North Portugal is characterised by lush rolling scenery and vibrant towns and cities. Lesser visited than its southern counterpart, the region has a lot to offer those seeking a quieter but equally attractive alternative. The area’s main city is Porto, known for its wine-making heritage and picturesque riverside locale.
Explore beyond this bustling coastal city, and you’ll find a wealth of other attractions, from the immense beauty of the Douro Valley to the historic yet lively university town of Braga. Here, we have put together a 10-day North Portugal itinerary to help you discover all the highlights of the area in one trip.
How to Get Around North Portugal
There are two options for this North Portugal itinerary, the first is to hire a car and the second is to use public transport. Both buses and trains are cheap, efficient, and reliable in North Portugal while hiring a car gives you the flexibility to run on a schedule that suits you. All relevant transport information is included below to help you decide.
Day One: Arrive in Aveiro
This itinerary begins in Aveiro, although if you are flying in, you will most likely land at the international airport in Porto. From here, there is a direct train from São Bento station to Aveiro, which takes 1hr 15 minutes and departs once an hour. On arrival, drop off your luggage at your accommodation, before taking a stroll around the city.
Known as Portugal’s answer to Venice, Aveiro has a charming network of canals, navigated by brightly coloured gondolas known as moliceiros. Take a 45-minute ride through the city to ogle elegant Art Nouveau properties on the waterfront, painted in a wonderful array of ice-cream shades. Alternatively, you can rent a BUGA bike to explore the lagoon on the BioRia trails, keeping an eye out for white herons and flamingos on the salt farms.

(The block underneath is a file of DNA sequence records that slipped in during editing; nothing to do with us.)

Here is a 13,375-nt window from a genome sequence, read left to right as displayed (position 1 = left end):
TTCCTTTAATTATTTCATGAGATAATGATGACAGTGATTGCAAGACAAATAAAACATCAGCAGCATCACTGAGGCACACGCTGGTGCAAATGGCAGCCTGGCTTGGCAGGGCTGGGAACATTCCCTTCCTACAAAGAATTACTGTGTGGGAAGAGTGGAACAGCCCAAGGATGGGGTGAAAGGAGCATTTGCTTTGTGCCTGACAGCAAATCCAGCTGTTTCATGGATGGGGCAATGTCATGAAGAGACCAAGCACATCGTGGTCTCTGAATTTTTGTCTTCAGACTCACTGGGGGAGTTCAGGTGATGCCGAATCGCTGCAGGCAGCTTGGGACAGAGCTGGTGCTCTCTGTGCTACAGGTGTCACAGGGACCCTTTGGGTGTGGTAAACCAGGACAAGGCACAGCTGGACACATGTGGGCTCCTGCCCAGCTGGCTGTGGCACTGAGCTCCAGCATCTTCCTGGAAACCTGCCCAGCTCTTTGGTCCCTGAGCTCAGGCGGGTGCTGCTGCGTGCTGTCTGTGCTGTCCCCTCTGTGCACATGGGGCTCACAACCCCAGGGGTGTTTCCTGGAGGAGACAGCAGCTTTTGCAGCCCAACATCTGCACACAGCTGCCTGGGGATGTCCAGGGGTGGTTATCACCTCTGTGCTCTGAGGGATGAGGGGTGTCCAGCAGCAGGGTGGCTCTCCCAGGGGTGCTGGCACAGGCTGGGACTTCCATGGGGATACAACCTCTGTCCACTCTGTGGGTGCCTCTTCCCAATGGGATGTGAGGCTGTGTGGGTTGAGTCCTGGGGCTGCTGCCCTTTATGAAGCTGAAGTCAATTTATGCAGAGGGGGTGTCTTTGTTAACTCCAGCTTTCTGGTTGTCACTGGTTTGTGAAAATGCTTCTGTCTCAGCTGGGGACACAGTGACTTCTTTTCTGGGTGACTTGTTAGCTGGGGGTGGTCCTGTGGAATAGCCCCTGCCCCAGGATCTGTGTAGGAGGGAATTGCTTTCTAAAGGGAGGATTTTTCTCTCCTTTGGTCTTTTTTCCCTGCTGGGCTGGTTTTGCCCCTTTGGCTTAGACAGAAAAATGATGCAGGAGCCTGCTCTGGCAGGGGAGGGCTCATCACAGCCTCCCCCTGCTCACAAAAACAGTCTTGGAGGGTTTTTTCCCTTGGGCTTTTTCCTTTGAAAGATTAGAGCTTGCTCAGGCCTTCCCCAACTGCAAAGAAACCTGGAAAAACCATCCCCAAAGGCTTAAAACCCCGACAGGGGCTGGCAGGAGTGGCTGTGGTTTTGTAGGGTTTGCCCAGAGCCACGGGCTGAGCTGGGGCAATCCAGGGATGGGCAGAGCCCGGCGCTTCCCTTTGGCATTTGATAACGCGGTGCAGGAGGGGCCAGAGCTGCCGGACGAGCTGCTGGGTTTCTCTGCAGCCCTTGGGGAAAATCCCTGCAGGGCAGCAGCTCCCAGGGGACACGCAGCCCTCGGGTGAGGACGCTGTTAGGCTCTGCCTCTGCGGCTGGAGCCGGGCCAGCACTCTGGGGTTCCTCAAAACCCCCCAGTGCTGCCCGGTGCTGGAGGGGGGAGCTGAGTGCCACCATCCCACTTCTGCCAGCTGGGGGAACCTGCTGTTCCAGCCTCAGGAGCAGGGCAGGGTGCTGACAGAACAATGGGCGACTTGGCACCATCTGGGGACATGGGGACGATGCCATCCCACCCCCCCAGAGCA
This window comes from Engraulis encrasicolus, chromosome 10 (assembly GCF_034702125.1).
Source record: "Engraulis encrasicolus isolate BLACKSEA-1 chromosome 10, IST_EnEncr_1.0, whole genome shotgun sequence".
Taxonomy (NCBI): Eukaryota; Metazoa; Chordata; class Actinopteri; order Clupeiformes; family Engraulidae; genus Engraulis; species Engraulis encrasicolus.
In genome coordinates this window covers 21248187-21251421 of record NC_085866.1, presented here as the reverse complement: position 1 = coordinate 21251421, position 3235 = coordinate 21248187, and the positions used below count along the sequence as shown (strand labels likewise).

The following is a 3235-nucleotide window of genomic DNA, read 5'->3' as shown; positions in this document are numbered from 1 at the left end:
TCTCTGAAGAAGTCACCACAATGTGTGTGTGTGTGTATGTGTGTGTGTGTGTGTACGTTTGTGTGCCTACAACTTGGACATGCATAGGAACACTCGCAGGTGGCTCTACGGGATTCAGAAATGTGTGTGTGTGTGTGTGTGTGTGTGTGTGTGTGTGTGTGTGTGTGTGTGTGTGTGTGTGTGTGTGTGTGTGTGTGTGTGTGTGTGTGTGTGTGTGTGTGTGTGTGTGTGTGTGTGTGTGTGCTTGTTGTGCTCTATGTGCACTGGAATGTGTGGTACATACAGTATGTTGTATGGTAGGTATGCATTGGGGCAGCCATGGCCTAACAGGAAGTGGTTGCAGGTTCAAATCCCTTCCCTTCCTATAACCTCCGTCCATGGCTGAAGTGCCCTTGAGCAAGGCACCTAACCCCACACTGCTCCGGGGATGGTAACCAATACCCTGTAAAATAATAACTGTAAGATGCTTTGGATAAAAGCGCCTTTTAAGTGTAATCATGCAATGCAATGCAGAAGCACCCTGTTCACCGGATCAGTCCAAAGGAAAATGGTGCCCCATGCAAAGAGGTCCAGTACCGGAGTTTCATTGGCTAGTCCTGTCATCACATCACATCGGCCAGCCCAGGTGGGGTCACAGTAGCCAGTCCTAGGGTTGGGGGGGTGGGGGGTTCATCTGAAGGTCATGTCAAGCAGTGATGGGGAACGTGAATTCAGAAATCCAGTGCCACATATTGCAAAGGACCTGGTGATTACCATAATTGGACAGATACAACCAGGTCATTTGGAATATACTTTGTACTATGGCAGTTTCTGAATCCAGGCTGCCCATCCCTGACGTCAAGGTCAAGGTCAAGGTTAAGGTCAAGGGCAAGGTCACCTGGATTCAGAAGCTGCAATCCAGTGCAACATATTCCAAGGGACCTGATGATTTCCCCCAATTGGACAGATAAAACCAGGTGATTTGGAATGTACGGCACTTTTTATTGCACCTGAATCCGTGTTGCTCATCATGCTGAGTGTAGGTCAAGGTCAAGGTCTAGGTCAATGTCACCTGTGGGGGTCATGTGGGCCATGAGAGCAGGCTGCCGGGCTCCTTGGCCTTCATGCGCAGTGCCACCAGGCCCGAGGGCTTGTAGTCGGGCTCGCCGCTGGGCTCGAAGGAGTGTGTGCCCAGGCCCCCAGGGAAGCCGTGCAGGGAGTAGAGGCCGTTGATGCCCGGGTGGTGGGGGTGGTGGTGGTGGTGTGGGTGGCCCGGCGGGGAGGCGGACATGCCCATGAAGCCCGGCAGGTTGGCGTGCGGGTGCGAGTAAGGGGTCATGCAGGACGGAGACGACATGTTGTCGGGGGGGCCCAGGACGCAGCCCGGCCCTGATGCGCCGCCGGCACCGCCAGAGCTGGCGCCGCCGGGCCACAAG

Day Two: Check out Costa Nova
Start your second day by taking in the incredible Mosteiro de Jesus, a convent dating back to the 15th century. It is famed for being home to Joanna Princess of Portugal, who lived a modest life despite her royalty. Inside the church, you’ll find a spectacular gilded altar and paintings depicting poignant moments from her life, as well as a tomb intricately carved from Italian marble.
In the afternoon, you can take a bus from Aveiro’s main train station to Costa Nova, a charming beach town just 11km away. Admire the candy-striped houses on the promenade before enjoying the soft white sand and calm waters of the Praia Velha beach, where the lagoon meets the ocean. There’s also a school for surfing on the south side, where rolling breakwaters provide endless entertainment.
Day Three: Travel to the Douro Valley
It’s time to leave Aveiro behind to travel north to the Douro Valley, a spectacular rural region known for its abundance of port-making vineyards. A car would be beneficial for this portion of the trip, but you can find your way to the Douro Valley without one by taking the train back to Porto and then catching another train from there to Regua.